I used the bottom of each "L" as the mounting point for the light bar. I mounted two LED lights on the strap, which is about 18" wide across the top. I spaced the lights so they are an equal distance from each end and from one another. I drilled mounting holes in the strap for the lights and in the bottom of the opposing "L"s for the bottom holes on each end to serve as the mounting to the tractor. With the lights installed, I bet the entire bar doesn't weigh more than 2 pounds as the lights are very light and the flat aluminum strap is only 1/2 pound at the most. The lights do not vibrate and the strap holds them securely, Plus, I found that I needed to point my lights left and right because much of their light overlapped in the center. Now, when you look down upon the mounting strap, the lights are in a "V" facing to their respective sides.

    The thicker the strap the more sturdy the light bar will be, but even the one I built holds the lights just fine. You don't want material which you could bend by hand or the lights will vibrate when your using your tractor. I bent the metal straps in a vise after scrolling the bending marks on them with a scroll. I mounted the strap with it's scroll mark on the end of the vise and used a ball peen hammer to bend it. The bends came out very smooth and crisp, using the holding power of the vise to pound against.

    Something Like I described could be fabricated to mount to the corners of the cab where the vertical supports are located. How you attach it would depend upon the diameter of the support bars, etc. Definitely make sure the lights you consider have a very wide working light illustration area nearby as opposed to a narrow focused spot light beam as you will want as much light as possible both forward and behind you. I have two lights in addition to the headlights facing forward and one facing behind me. The LED lights draw low amps which make adding them to your tractor very easy, but still put an in line fuse in their power source to protect the rest of the system.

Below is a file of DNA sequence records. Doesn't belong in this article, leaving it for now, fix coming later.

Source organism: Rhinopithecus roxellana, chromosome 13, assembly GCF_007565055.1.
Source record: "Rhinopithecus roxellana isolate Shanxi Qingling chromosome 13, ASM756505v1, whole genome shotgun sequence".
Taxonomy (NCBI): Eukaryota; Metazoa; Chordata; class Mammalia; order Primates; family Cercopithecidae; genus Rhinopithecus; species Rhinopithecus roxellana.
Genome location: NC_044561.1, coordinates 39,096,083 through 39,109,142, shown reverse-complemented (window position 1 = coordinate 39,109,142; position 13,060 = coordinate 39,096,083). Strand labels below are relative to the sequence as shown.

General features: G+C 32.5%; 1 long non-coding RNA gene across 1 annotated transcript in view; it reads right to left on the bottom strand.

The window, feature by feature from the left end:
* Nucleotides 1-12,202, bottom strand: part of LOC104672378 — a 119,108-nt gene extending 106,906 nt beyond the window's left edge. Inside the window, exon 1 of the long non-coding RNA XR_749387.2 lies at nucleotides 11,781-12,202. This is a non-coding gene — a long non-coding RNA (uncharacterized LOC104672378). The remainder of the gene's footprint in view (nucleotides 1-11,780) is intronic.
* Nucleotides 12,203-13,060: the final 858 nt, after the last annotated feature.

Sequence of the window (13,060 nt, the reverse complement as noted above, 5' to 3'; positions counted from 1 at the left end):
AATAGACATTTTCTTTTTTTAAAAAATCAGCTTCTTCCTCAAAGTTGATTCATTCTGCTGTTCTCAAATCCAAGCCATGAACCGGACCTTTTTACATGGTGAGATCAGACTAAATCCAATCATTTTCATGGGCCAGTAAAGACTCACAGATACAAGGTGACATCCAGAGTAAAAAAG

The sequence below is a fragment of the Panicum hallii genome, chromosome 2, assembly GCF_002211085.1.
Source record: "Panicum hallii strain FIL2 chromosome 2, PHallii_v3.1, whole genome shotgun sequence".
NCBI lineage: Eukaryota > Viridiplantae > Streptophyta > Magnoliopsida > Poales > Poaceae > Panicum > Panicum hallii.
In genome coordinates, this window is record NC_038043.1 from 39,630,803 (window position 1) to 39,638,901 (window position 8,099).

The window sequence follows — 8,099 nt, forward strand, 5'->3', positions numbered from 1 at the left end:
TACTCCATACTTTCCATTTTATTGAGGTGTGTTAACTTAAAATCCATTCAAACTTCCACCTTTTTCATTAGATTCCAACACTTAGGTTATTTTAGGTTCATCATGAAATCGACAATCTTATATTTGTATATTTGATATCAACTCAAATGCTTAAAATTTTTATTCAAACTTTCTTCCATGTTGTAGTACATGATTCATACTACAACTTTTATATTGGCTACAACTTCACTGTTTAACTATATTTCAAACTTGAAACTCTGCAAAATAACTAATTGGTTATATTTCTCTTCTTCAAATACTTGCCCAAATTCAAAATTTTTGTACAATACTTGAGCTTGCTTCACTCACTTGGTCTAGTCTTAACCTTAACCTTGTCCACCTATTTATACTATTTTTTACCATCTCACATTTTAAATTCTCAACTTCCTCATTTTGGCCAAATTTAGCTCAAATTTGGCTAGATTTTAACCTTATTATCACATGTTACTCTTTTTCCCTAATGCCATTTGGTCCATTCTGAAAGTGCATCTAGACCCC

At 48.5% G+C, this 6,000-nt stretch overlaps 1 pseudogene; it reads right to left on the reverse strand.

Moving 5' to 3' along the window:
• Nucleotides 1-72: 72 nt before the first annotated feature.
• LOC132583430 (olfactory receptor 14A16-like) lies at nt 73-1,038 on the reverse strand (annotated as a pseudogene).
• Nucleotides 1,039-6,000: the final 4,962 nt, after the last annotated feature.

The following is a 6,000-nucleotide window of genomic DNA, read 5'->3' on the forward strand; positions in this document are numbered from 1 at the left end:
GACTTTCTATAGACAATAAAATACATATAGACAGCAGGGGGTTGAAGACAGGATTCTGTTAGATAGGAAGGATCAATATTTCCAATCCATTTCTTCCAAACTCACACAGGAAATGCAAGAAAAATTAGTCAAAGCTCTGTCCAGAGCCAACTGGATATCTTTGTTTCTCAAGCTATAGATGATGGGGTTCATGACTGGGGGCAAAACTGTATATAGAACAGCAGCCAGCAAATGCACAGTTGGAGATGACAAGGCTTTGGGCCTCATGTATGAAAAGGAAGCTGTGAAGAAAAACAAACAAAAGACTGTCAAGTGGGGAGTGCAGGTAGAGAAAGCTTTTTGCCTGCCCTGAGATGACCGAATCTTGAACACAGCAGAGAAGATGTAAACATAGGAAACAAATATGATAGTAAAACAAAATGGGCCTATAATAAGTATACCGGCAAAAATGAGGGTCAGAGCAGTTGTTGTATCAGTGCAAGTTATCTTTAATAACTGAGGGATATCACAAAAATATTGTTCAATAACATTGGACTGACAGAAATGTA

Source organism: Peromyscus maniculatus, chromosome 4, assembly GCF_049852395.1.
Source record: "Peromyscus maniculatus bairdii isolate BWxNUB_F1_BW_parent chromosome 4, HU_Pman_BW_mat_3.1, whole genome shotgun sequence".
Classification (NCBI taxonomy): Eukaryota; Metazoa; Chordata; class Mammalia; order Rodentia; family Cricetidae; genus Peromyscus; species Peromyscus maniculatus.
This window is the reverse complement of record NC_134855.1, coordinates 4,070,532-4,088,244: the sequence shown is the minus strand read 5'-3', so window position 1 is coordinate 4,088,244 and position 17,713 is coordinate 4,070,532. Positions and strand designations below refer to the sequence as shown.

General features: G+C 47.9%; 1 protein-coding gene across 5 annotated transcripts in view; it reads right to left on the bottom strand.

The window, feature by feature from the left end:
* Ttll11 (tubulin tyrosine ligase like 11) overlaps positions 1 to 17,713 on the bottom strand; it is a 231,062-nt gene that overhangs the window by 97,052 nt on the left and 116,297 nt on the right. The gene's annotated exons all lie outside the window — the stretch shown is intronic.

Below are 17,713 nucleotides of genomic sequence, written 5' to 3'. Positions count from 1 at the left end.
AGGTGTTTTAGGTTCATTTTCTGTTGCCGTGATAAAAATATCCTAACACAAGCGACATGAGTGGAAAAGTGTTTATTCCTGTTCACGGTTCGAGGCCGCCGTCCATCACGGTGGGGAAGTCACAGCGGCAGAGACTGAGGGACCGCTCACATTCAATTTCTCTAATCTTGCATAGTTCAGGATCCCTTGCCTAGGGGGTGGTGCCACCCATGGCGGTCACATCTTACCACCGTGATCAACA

Another reason I chose to use this type of mounting system is that I remove the lights when I am done plowing snow. I even spliced my lights into the existing headlight harness so the headlight switch turns on all forward facing lights. Be careful about doing this because of the power draw of the lights plus some people are reluctant about cutting into factory wiring harnesses, which is certainly understandable.

    I did make a separate wiring harness with a dash mounted switch for the rear lights which include a yellow flashing safety light like used on the state highway plow trucks. I am in the roadway in our private development often going between drives and I am usually out in the dark, often when it is heavily snowing, so I wanted vehicles to be able to easily see me. With the flashing light and the rear facing light, I wanted them on their own switch so I can turn them off when desired but still have all of the headlights and forward facing lights.

    Hope this gives you some ideas.
    Last edited by SulleyBear; 03-23-2016 at 12:32 PM. Reason: added correction
    LoneStranger likes this.

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    Wow, I would love to see some pictures when you have a chance. This does give some good ideas.